Retailers won their first battle in the holiday shopping season as consumers came out in force for Black Friday, the day after Thanksgiving. As the traditional kickoff for the holiday shopping season, the strong start relieved retailers battered by flat sales over the past few months as consumers snapped their wallets shut amid the continued economic crisis.
“Retailers had a huge challenge heading into the season, consumers were hibernating... no one was spending, sales were down,” says Scott Krugman, VP of PR at the National Retail Federation (NRF). “Retailers had to get the message out that it was safe to shop again.”
The NRF reported that 172 million people visited stores and Web sites over Black Friday weekend, up from 142 million in 2007, and individuals spent an average of 7.2% more than they did last year. ShopperTrak RCT reported preliminary sales for Black Friday at $10.6 billion, a 3% increase over 2007.
However, some suggest that the Black Friday sales don't predict holiday traffic, but only how hungry consumers are for a bargain this year. NRF data, compiled by BIGresearch, noted that more than half of the weekend's shoppers went to a discount store, and the association predicts a meager increase of 2.2% in overall holiday sales.
Combined with a short season – 27 days between Thanksgiving and Christmas – communications pros working in retail are facing immense challenges and competition over the next three weeks as they work to build on the Black Friday momentum.
“The environment is extremely promotional,” says Krugman. “If you're not reaching out to your customer on a regular basis, your competition will be more than happy to do so.”
Kmart has generated local and national coverage, particularly because of its layaway program and value-based approach. Tom Aiello, division VP of PR for Sears Holdings Corp., Kmart's parent company, says part of its success was starting press outreach earlier than it ever had, as well as listening to customers and responding with a timely message.
“It was really fundamental, solid public relations,” he says. “Simply looking at what's unique for Kmart... looking at where the consumers heads are... those points we really try to own. Now all of sudden, it's kind of hip to be frugal.”
Kmart also used media tours, third-party spokespeople, and kept its PR team staffed over the Black Friday weekend, Aiello adds.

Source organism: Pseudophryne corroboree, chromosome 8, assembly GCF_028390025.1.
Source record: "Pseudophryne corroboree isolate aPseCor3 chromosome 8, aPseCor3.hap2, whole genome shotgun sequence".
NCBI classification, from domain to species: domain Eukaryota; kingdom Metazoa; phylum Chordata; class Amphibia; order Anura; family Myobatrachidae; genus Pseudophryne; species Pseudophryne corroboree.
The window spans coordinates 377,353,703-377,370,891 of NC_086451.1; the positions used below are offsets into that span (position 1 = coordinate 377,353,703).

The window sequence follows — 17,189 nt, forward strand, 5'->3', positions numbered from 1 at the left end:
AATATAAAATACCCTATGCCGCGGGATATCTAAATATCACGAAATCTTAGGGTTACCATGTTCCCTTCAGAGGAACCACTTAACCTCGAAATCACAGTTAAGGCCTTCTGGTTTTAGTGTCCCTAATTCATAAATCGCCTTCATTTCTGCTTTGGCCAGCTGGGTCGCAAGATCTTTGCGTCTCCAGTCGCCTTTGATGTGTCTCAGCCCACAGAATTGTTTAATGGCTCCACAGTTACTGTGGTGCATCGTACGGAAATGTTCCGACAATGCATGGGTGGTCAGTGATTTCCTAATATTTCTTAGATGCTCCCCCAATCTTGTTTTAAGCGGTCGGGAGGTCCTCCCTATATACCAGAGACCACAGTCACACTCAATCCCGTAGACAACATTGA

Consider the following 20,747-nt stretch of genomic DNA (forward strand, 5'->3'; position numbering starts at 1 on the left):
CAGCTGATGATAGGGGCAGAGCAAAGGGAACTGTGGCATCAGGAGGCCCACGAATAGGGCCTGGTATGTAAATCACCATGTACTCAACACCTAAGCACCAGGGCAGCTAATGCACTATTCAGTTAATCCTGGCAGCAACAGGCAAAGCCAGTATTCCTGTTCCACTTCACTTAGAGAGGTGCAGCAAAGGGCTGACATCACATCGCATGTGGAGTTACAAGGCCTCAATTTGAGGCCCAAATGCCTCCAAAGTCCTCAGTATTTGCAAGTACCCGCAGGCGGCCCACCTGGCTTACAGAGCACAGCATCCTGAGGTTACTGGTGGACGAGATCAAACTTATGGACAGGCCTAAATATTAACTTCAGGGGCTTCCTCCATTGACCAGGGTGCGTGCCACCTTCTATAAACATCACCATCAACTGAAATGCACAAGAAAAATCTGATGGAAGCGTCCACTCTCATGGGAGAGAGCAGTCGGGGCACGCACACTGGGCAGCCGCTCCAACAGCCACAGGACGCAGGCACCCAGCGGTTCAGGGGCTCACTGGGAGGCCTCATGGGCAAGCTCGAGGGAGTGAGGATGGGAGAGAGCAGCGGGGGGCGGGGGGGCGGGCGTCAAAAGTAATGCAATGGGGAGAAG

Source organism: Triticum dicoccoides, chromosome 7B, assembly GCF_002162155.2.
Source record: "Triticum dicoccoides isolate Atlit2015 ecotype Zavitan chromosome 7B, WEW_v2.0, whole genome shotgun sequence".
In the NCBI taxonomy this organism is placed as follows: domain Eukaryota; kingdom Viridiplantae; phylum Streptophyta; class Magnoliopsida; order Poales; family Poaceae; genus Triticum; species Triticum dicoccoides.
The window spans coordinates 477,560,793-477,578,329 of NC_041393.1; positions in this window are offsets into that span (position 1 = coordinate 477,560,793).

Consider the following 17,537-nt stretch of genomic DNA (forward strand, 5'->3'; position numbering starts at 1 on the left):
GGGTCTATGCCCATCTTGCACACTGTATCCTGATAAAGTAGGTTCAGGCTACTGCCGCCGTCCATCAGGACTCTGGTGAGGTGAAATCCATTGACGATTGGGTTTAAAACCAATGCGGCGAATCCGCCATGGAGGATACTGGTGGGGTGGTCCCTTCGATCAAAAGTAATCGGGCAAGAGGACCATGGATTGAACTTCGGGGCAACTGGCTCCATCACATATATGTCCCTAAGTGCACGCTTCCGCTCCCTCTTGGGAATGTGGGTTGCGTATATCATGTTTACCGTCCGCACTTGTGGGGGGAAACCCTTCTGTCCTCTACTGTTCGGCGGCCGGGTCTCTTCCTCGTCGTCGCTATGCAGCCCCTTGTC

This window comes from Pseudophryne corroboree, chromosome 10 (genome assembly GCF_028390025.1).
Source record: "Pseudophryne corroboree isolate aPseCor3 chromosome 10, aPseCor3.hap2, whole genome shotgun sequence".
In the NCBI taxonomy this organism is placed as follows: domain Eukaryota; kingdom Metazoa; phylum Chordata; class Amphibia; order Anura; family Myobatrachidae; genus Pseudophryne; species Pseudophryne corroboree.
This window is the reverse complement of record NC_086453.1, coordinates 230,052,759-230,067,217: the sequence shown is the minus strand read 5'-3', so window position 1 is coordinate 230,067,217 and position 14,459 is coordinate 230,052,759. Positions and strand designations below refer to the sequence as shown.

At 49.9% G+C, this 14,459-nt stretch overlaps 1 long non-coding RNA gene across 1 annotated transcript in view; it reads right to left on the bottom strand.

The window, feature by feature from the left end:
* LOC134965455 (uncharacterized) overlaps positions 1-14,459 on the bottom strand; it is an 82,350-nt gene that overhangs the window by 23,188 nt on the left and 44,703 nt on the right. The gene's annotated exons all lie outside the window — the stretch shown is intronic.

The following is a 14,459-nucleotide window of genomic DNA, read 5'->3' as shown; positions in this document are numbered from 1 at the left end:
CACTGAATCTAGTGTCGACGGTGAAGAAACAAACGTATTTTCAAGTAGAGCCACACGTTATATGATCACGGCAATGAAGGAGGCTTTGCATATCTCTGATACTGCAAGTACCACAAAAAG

Brian Lucas, senior manger of PR at Best Buy, says his team, working with MS&L, gave reporters pre-Black Friday store tours to demonstrate its preparedness. “If you don't know what to look for, you just see a mob,” he says. “The other thing we want to shine a light on is Black Friday as a tradition... People actually
enjoy camping out... They like the excitement.”
Going forward, Best Buy plans to “get our ‘blue shirts' out talking to the media... [explaining] that we'll help them spend their money wisely,” says Lucas.
Andrea Morgan, EVP of Euro RSCG Worldwide PR, which handles the Sears Holdings account, says it will continue to try to bring a unique news hook to the media, jumping from layaway to Black Friday to Cyber Monday, and “Now let's look at other ways... last- minute shopping [or] gift cards.” She also says that Sears' commitment to the military-focused program “Heroes at Home” can help humanize their message.
MaryLee Sachs, Hill & Knowlton's US chairman, agrees that a cause can help your message stand out this season, as well as tapping into customer loyalty.
“Retail is such a personal thing; it's so predicated on the store experience,” she says, adding that working closely with core customers to give them something beyond the big discounts will be important. And the “internal comms piece and motivation piece [are] critical,” Sachs explains, given the number of temporary staff hired during the holidays.
“It's definitely about reaching the consumer directly – wherever you can intercept them, whether it's going to the streets, e-mails,” adds Morgan. “You have to surround the shopper with your message.”